The contemporary philosophical literature on abortion primarily revolves around three seemingly intractable debates, concerning the (1) moral status of the fetus, (2) scope of women’s rights and (3) moral relevance of the killing/letting die distinction. The possibility of ectogenesis—technology that would allow a fetus to develop outside of a gestational mother’s womb—presents a unique opportunity for moral compromise. Here, I argue those opposed to abortion have a prima facie moral obligation to pursue ectogenesis technology and provide ectogenesis for disconnected fetuses as part of a moral compromise.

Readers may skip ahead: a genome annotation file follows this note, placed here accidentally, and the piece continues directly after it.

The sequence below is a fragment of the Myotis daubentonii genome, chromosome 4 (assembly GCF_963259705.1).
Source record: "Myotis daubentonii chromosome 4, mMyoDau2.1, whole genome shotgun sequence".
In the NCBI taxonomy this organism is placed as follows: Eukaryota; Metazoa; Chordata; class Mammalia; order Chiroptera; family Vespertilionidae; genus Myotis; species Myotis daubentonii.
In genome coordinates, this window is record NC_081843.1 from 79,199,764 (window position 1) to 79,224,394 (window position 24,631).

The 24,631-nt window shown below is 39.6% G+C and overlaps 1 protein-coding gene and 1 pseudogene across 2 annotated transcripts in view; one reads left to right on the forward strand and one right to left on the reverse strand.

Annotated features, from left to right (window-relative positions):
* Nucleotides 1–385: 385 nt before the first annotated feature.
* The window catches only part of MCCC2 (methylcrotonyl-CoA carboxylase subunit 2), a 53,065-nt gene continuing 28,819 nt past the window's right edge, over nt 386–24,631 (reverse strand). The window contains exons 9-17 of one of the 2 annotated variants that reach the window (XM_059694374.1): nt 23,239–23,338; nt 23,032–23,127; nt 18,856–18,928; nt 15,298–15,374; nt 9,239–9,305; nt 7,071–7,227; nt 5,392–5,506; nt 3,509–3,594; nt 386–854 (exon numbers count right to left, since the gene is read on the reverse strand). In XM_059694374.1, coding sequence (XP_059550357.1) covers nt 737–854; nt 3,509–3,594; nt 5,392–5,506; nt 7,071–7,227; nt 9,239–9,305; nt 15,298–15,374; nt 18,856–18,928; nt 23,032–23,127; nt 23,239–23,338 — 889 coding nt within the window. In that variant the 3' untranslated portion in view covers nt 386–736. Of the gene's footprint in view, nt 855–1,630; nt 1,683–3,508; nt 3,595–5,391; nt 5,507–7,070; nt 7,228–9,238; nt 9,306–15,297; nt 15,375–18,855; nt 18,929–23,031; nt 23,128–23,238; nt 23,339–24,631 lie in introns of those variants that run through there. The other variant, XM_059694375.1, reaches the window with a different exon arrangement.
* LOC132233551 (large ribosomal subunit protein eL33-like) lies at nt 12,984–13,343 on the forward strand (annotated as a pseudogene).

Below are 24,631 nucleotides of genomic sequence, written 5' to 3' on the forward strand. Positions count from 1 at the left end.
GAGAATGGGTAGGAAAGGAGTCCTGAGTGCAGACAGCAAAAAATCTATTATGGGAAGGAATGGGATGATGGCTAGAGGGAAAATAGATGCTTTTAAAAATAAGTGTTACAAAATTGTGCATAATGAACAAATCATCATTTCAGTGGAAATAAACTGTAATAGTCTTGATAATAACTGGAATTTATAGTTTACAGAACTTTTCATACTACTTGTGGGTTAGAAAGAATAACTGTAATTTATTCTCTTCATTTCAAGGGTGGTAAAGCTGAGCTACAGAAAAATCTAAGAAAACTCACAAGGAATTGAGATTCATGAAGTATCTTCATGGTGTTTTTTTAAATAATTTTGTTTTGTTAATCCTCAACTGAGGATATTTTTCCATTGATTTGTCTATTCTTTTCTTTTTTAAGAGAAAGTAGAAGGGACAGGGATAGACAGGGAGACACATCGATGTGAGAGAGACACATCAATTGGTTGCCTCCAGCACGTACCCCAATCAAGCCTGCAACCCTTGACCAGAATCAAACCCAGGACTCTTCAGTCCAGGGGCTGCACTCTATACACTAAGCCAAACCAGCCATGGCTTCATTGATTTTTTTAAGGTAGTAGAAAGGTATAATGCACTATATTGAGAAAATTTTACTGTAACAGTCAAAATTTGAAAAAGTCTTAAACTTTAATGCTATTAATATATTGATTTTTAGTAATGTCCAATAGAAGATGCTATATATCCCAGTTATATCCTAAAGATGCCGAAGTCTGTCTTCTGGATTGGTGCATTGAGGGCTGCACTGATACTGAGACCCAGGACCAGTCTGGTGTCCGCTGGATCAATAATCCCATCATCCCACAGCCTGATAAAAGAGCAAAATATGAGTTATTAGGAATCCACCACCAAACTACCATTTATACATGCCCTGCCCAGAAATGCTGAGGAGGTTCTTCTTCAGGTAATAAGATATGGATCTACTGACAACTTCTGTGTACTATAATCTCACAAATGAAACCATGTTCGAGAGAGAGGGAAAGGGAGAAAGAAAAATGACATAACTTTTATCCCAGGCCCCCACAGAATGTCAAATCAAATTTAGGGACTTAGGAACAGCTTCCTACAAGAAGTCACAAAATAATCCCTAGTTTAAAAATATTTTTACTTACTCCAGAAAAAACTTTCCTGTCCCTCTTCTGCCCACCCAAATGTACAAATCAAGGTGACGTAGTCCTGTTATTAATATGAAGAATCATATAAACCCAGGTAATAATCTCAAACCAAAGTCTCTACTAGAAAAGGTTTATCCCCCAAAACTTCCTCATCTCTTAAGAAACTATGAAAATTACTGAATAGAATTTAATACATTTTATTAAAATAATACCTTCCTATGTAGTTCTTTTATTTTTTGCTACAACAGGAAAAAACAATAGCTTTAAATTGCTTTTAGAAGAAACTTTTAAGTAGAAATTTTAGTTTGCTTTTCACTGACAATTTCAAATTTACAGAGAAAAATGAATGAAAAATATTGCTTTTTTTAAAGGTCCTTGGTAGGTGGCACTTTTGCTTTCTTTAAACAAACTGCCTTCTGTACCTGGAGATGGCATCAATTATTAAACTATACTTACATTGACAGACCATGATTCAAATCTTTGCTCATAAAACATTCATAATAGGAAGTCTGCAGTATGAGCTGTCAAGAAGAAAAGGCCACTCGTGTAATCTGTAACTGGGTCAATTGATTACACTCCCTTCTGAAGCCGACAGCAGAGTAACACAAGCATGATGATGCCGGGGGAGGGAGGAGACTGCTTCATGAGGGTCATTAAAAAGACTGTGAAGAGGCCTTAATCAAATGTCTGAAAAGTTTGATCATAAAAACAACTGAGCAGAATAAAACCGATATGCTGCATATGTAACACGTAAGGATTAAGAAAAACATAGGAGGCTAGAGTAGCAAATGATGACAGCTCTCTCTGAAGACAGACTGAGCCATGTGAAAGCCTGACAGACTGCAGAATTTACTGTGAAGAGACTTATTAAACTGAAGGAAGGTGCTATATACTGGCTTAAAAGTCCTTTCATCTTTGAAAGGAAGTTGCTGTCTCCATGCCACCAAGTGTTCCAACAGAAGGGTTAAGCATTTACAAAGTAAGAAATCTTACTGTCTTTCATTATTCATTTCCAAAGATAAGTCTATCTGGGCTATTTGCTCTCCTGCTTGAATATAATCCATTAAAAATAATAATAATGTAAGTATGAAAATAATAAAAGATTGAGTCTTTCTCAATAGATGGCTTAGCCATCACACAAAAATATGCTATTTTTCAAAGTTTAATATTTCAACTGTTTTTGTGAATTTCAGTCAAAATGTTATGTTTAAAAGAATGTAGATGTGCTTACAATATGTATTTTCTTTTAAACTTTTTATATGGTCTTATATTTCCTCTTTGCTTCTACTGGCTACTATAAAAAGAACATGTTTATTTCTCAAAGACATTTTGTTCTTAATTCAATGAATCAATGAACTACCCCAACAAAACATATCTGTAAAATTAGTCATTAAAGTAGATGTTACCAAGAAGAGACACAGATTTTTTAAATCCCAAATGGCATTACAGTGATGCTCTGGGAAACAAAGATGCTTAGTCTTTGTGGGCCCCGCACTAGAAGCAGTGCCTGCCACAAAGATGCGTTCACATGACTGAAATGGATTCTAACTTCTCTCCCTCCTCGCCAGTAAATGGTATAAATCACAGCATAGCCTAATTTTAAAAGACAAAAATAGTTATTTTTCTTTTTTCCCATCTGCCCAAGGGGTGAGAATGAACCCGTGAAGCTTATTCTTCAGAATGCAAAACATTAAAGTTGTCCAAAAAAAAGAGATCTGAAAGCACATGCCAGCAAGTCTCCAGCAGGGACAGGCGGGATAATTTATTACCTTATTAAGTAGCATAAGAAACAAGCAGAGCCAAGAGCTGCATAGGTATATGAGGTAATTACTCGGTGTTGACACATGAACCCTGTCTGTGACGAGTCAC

- moral compromise
- Killing/Letting die distinction
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Contributors WS is the sole contributor.
Funding The authors have not declared a specific grant for this research from any funding agency in the public, commercial or not-for-profit sectors.
Competing interests None declared.
Patient consent for publication Not required.
Provenance and peer review Not commissioned; externally peer reviewed.
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